I spindle spun the usable fiber.  I need to ply and finish them and do all sorts of measurements before, after and inbetween.  I’ll do that tomorrow.  I like to let singles rest for at least a day before plying.

Progress and postponement

The good news is that my neck has healed enough for me to knit. I do need to be careful and I can’t knit as much as I’d like in a day but I’m knitting!  Or I was.  I finished the second blue-purple octagon today but I won’t start the third and last one until Monday.  I overdid it a bit today and can use the rest.

I’ve also been spinning a little.  I had some Cormo combed before this rash of neck strains/back injuries and I think it’s enough for a skein.  So that’s what I’m spinning.  It’s coming along nicely, even if my old wheel is being a bit finicky. I think she needs a spa day this summer.

I’m considering just flicking locks for the next skein and spinning straight from the locks, skipping combing.  I have to flick them anyway before combing.  Spinning from the lock would save time and work.

The fleece farm visit was postponed again.  This time they had something come up at the last minute (literally, the email was sent just before 5 am last Sunday).  We’ll try again this Sunday.

A bit of an update

Neck strains are the worst.  I’m past the stage of it hurting constantly but it still hurts if I move in certain ways.  I’ve been doing back stretches every evening and neck stretches whenever I catch the heat being on.  I sit in front of a heat vent and let my back and neck get nice and warm before stretching.  I’ve noticed that my neck hurts less if it’s warm.

I’m still unable to do much of anything but I’m beginning to wonder if some of this pain is psychological.  Yesterday afternoon, after not really hurting all day, I thought about doing some seam ripping on some clothes I need to alter.  I picked up something to inspect a seam, thought that if I was careful and only picked at it for a minute of two at a time, then I should be able to do it.  My neck immediately started hurting.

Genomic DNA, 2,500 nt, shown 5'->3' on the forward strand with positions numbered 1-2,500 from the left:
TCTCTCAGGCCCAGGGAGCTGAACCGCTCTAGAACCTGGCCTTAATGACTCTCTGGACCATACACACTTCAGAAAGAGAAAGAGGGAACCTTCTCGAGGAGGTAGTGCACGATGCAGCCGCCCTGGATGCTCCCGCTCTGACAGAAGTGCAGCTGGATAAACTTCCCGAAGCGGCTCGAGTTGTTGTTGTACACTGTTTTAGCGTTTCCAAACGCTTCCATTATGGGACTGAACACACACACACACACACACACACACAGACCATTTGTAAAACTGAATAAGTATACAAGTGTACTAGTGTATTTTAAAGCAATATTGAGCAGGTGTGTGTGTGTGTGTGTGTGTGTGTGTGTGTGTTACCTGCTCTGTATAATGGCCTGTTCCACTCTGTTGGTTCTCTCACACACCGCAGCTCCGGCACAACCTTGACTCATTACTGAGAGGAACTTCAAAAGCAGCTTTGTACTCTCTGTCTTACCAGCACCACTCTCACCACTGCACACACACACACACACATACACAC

I’m also being very careful about how I sit.  I have a bad habit of slouching and hunching my shoulders so now as soon as I realize I’m doing either (or both) I correct my posture.  I wonder if in my efforts not to do “bad things” that I’m doing different “bad things”.

This Sunday is the trip to the Shetland farm.  I had to postpone it for a week because of a nasty snow storm last weekend.  I’m starting to get excited.  I’m making mental lists of what to bring and going over possible problems and what I should be looking for.  This is the first time I’m buying from what I suspect is not a spinner and therefore not a spinner’s flock.  Before, I could trust the shepherd to point out flaws and give me info about the breed, etc.  This time, I’m the one with the knowledge and I need to do all the tests and judgments.  I’m nervous and excited and all sorts of things.